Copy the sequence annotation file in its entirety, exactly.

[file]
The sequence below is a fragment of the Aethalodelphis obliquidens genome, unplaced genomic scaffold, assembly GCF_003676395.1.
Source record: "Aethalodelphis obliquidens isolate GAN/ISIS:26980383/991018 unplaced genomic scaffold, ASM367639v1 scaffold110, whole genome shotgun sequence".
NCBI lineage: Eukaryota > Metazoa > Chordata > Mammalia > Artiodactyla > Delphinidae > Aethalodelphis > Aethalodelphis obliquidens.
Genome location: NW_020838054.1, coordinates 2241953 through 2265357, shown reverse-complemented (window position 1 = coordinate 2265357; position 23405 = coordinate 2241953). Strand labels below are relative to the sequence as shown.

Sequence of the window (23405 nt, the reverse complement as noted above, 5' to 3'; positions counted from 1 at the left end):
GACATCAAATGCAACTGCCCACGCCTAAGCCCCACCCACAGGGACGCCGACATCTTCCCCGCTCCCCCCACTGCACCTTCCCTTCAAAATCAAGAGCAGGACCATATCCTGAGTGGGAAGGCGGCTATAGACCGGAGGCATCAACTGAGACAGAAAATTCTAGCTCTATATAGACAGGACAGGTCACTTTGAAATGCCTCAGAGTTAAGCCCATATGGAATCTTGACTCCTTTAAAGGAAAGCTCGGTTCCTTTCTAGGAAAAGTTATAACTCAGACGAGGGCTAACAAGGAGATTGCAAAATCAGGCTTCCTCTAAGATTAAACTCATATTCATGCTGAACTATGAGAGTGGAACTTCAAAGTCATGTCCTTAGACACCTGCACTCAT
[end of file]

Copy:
The sequence below is a fragment of the Aethalodelphis obliquidens genome, unplaced genomic scaffold, assembly GCF_003676395.1.
Source record: "Aethalodelphis obliquidens isolate GAN/ISIS:26980383/991018 unplaced genomic scaffold, ASM367639v1 scaffold110, whole genome shotgun sequence".
NCBI lineage: Eukaryota > Metazoa > Chordata > Mammalia > Artiodactyla > Delphinidae > Aethalodelphis > Aethalodelphis obliquidens.
Genome location: NW_020838054.1, coordinates 2241953 through 2265357, shown reverse-complemented (window position 1 = coordinate 2265357; position 23405 = coordinate 2241953). Strand labels below are relative to the sequence as shown.

Sequence of the window (23405 nt, the reverse complement as noted above, 5' to 3'; positions counted from 1 at the left end):
GACATCAAATGCAACTGCCCACGCCTAAGCCCCACCCACAGGGACGCCGACATCTTCCCCGCTCCCCCCACTGCACCTTCCCTTCAAAATCAAGAGCAGGACCATATCCTGAGTGGGAAGGCGGCTATAGACCGGAGGCATCAACTGAGACAGAAAATTCTAGCTCTATATAGACAGGACAGGTCACTTTGAAATGCCTCAGAGTTAAGCCCATATGGAATCTTGACTCCTTTAAAGGAAAGCTCGGTTCCTTTCTAGGAAAAGTTATAACTCAGACGAGGGCTAACAAGGAGATTGCAAAATCAGGCTTCCTCTAAGATTAAACTCATATTCATGCTGAACTATGAGAGTGGAACTTCAAAGTCATGTCCTTAGACACCTGCACTCAT